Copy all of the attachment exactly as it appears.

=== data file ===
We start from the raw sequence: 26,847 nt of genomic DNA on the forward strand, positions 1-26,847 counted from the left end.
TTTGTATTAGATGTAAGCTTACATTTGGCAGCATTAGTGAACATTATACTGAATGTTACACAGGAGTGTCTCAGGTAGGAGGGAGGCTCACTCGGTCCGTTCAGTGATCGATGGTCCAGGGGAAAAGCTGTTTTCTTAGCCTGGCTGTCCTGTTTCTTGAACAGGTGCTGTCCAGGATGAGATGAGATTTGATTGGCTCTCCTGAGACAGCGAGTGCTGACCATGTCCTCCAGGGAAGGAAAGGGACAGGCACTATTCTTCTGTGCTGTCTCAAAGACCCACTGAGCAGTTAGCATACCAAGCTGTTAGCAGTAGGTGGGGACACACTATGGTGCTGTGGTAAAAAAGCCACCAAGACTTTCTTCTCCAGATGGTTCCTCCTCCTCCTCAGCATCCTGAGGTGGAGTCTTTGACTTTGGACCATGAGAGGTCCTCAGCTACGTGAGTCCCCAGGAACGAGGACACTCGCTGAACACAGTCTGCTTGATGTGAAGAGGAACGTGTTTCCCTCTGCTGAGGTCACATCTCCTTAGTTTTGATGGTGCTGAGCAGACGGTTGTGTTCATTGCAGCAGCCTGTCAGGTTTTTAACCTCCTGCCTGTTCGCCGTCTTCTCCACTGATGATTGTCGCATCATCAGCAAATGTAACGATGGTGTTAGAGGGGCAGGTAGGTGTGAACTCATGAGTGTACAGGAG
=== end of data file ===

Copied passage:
We start from the raw sequence: 26,847 nt of genomic DNA on the forward strand, positions 1-26,847 counted from the left end.
TTTGTATTAGATGTAAGCTTACATTTGGCAGCATTAGTGAACATTATACTGAATGTTACACAGGAGTGTCTCAGGTAGGAGGGAGGCTCACTCGGTCCGTTCAGTGATCGATGGTCCAGGGGAAAAGCTGTTTTCTTAGCCTGGCTGTCCTGTTTCTTGAACAGGTGCTGTCCAGGATGAGATGAGATTTGATTGGCTCTCCTGAGACAGCGAGTGCTGACCATGTCCTCCAGGGAAGGAAAGGGACAGGCACTATTCTTCTGTGCTGTCTCAAAGACCCACTGAGCAGTTAGCATACCAAGCTGTTAGCAGTAGGTGGGGACACACTATGGTGCTGTGGTAAAAAAGCCACCAAGACTTTCTTCTCCAGATGGTTCCTCCTCCTCCTCAGCATCCTGAGGTGGAGTCTTTGACTTTGGACCATGAGAGGTCCTCAGCTACGTGAGTCCCCAGGAACGAGGACACTCGCTGAACACAGTCTGCTTGATGTGAAGAGGAACGTGTTTCCCTCTGCTGAGGTCACATCTCCTTAGTTTTGATGGTGCTGAGCAGACGGTTGTGTTCATTGCAGCAGCCTGTCAGGTTTTTAACCTCCTGCCTGTTCGCCGTCTTCTCCACTGATGATTGTCGCATCATCAGCAAATGTAACGATGGTGTTAGAGGGGCAGGTAGGTGTGAACTCATGAGTGTACAGGAG